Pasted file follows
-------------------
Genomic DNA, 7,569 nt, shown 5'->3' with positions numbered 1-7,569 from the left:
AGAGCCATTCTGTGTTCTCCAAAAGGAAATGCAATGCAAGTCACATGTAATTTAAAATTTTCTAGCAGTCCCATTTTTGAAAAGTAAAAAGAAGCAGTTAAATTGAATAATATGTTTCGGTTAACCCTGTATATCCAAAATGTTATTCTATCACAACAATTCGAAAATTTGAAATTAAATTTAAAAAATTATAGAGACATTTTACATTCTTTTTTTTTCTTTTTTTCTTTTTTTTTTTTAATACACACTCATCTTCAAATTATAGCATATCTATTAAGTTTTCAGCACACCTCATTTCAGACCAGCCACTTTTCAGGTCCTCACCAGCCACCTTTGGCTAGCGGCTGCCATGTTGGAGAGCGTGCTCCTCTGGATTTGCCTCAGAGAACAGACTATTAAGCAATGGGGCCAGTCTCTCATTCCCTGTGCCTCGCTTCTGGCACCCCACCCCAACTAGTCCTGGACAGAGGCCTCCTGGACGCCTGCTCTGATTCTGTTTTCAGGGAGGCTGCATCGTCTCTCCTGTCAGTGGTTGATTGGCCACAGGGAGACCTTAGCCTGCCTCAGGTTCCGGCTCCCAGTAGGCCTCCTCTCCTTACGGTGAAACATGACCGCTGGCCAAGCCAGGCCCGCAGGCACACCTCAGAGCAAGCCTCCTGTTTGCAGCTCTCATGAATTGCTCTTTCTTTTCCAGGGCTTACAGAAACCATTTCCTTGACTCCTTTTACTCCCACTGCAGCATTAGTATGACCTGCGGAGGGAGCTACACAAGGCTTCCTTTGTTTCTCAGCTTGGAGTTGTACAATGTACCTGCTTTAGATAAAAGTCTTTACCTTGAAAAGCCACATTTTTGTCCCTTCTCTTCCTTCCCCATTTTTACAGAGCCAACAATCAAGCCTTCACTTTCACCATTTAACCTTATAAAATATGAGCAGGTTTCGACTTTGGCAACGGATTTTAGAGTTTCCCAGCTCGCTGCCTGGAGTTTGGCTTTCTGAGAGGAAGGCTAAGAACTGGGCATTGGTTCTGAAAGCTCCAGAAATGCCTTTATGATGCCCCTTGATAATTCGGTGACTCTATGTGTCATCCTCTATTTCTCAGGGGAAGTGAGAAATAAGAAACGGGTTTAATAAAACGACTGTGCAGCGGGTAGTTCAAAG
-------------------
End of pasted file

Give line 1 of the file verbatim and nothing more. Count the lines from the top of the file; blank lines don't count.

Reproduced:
Genomic DNA, 7,569 nt, shown 5'->3' with positions numbered 1-7,569 from the left: